Posts Tagged ‘Dante Alighieri’

Christopher Lydon, Robert Pogue Harrison discuss our “worldwide theater of imitated desire”

Thursday, July 2nd, 2020
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“HISTORY IS A TEST FOR MANKIND, BUT WE KNOW VERY WELL THAT MANKIND IS FAILING THAT TEST.” – RENÉ GIRARD

Is Geryon an image of our time?

The tables are turned on Entitled Opinions’ Robert Pogue Harrison: public radio show host Christopher Lydon recently interviewed the interviewer for Open Source in Boston. The wide-ranging conversation considered the French theorist René Girard’s mimetic theory, the nature of warfare, the dangers of biotechnology, and the social media.

A recording of the conversation is available at the Los Angeles Review of Books’ Entitled Opinion channel here.

Mankind is an imitative species “with a terrible envy built into it, a competitive desire to be like some ideal of the other person,” Harrison said, citing the work of Girard. Facebook is the “perfect mechanical vehicle” of such envy. Facebook services mimetic needs with “a prosthetic self and a prosthetic social life and prosthetic friends.”

“We have this illusion that there’s nothing more proper to my inner self than my own desires,” said Harrison – but Girard challenges that assumption, showing that our desires are the result of imitation. No coincidence, then, that Facebook was “a worldwide theater of imitated desire on people’s personal computers,” he said. Certainly his former Stanford pupil Peter Thiel, an early investor in Facebook, understood the importance of Girard’s legacy when he said: “I suspect that when the history of the 20th century is written circa 2100, he will be seen as truly one of the great intellectuals, but it may still be a long time till it’s fully understood.”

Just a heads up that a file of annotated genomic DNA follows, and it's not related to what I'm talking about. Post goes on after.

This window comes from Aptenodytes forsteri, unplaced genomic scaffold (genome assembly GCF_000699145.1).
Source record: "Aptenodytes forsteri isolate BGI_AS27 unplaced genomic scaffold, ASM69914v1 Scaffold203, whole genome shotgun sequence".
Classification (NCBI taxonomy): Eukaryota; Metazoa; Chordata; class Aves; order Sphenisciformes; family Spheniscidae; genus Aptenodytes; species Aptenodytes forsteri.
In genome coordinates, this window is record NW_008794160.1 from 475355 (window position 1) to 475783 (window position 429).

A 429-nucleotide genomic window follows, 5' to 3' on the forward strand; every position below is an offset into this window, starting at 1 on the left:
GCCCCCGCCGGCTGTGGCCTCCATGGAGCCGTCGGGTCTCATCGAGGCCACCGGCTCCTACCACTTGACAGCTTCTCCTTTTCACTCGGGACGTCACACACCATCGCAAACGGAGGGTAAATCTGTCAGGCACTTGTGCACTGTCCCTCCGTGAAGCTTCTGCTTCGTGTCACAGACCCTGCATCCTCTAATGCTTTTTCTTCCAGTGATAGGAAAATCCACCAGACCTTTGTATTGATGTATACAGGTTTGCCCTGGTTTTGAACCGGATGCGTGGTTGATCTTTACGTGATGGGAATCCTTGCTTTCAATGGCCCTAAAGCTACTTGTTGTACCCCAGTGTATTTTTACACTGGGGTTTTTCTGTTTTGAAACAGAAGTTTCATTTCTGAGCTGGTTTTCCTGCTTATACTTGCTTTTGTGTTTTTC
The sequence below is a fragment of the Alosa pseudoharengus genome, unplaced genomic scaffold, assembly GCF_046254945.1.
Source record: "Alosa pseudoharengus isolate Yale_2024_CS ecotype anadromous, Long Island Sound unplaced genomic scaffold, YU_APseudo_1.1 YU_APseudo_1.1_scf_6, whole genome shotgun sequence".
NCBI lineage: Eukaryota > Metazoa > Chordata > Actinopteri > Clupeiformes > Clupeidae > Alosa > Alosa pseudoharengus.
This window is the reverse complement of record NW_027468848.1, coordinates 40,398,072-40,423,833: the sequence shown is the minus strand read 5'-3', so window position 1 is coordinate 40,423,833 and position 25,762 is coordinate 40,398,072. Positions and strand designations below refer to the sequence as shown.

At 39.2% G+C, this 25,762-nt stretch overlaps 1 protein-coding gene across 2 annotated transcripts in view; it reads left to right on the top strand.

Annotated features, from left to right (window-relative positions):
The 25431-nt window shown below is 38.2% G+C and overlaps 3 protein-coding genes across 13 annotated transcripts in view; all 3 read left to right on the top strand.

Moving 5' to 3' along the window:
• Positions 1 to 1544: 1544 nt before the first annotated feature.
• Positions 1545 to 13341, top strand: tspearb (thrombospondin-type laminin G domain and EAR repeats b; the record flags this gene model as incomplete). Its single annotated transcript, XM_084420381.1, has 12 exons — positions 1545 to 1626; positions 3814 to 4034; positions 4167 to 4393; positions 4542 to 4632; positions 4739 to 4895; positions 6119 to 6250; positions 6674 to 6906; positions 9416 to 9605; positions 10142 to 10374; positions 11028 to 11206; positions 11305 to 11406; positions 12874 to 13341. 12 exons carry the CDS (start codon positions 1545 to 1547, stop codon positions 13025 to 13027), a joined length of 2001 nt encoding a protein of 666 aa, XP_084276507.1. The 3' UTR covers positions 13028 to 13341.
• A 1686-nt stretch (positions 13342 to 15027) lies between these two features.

Radio host Lydon

Imitation leads to violence, and Harrison noted that Girard is “more compelling in his diagnosis of the problem of violence rather than what he offers as an alternative.” Girard’s solution? “The refusal to retaliate he believed was the only sane recommendation in the face of this vortex that international violence could create,” said Harrison.

Harrison also took on the gene-editing boom: “In the name of doing good, you can license a lot of harm,” he said. “Mengele in Auschwitz will eventually be recognized as a visionary of the 20th century, although his methods will be condemned and his Nazi affiliations never endorsed.”

Radio host Harrison